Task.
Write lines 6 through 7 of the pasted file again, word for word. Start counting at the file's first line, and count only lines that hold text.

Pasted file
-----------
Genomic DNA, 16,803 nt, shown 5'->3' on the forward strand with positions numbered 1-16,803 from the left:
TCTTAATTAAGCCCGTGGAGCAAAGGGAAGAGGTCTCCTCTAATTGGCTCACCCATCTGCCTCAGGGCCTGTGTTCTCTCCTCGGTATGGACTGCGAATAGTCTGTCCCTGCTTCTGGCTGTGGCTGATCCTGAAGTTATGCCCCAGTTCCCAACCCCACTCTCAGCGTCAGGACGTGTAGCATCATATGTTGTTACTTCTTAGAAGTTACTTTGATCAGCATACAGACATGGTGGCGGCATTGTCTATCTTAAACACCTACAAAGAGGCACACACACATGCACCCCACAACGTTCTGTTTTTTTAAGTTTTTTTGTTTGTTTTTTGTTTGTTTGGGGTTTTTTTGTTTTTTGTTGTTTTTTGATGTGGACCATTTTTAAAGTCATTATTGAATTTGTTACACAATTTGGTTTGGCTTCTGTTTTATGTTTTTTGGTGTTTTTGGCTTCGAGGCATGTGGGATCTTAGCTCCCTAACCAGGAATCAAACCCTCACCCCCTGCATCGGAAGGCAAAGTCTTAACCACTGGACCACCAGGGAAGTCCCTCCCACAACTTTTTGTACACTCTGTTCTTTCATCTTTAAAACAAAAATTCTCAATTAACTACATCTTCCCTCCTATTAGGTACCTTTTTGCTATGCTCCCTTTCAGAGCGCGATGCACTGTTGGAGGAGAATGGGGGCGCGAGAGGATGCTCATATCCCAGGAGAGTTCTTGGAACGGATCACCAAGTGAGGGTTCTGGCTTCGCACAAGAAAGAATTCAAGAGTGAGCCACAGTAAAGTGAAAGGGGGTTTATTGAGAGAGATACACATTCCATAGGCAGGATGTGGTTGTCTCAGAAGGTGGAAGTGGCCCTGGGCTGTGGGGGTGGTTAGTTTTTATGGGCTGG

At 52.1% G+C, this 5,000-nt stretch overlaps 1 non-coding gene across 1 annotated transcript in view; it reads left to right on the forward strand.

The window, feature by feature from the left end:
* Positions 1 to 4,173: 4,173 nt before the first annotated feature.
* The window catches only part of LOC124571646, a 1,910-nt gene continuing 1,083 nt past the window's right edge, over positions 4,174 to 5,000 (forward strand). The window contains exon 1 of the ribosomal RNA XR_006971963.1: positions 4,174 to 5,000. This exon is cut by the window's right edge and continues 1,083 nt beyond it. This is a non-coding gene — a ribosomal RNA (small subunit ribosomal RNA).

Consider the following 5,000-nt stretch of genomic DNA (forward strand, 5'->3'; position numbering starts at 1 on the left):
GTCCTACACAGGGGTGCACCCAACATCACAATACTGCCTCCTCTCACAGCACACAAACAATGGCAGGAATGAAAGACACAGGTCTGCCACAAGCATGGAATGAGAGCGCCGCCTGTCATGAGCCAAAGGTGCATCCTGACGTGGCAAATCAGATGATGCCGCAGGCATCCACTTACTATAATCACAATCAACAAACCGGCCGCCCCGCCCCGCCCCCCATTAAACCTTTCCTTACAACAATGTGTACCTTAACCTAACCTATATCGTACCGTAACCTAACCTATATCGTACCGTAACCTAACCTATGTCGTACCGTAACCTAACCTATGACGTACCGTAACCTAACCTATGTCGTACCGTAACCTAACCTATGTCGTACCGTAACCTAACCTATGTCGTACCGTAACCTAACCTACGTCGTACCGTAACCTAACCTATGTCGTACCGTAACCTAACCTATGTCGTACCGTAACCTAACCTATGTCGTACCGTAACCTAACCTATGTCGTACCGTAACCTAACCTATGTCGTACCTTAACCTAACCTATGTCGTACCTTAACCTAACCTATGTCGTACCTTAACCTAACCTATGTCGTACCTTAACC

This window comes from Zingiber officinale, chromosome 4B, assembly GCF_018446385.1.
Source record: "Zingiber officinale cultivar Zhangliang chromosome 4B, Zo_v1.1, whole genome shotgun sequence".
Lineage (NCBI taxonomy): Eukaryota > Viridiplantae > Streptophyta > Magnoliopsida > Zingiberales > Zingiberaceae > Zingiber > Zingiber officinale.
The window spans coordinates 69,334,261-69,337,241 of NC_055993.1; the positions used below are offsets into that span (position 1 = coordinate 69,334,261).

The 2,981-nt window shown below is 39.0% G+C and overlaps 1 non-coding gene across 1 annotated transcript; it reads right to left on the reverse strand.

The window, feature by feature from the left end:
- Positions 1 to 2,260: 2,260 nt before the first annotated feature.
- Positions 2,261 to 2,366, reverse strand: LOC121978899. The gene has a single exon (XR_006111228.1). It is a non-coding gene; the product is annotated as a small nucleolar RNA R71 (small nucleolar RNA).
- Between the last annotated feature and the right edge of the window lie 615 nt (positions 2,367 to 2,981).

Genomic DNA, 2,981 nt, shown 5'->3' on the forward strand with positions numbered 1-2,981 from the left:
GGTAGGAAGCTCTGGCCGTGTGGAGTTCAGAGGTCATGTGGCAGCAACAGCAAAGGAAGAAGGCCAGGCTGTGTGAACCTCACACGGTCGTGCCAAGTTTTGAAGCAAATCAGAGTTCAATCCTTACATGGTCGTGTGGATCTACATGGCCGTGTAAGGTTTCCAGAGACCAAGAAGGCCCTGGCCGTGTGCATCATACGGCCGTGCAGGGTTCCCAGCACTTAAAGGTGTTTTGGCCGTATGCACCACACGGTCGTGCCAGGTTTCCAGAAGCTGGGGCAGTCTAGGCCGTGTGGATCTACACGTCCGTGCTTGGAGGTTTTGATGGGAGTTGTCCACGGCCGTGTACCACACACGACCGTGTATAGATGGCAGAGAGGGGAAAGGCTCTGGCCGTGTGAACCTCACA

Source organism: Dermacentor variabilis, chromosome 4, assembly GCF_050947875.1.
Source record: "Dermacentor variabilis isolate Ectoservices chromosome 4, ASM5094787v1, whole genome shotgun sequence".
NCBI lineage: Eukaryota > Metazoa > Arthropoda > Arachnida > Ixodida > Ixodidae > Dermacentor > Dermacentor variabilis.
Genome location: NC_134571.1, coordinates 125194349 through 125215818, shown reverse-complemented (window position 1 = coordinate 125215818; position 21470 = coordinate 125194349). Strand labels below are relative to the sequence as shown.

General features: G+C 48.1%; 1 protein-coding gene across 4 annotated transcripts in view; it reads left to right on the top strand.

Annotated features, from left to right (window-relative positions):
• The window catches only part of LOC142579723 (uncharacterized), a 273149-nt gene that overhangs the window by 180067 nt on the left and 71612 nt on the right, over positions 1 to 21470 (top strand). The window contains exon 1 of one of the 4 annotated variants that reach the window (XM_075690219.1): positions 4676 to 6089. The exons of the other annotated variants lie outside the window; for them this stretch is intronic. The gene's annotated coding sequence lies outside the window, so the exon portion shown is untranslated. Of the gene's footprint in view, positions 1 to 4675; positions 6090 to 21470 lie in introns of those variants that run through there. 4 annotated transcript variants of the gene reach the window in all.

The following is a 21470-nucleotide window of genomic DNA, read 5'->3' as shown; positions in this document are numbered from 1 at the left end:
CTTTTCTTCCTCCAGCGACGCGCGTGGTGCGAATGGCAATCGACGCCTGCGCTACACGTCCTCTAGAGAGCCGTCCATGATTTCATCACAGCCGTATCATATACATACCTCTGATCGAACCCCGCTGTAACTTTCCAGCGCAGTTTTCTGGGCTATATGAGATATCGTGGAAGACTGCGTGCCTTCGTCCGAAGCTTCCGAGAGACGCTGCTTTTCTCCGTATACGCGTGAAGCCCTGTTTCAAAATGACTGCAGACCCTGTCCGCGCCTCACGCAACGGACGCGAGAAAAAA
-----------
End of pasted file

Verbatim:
* The window catches only part of LOC124571646, a 1,910-nt gene continuing 1,083 nt past the window's right edge, over positions 4,174 to 5,000 (forward strand). The window contains exon 1 of the ribosomal RNA XR_006971963.1: positions 4,174 to 5,000. This exon is cut by the window's right edge and continues 1,083 nt beyond it. This is a non-coding gene — a ribosomal RNA (small subunit ribosomal RNA).

Consider the following 5,000-nt stretch of genomic DNA (forward strand, 5'->3'; position numbering starts at 1 on the left):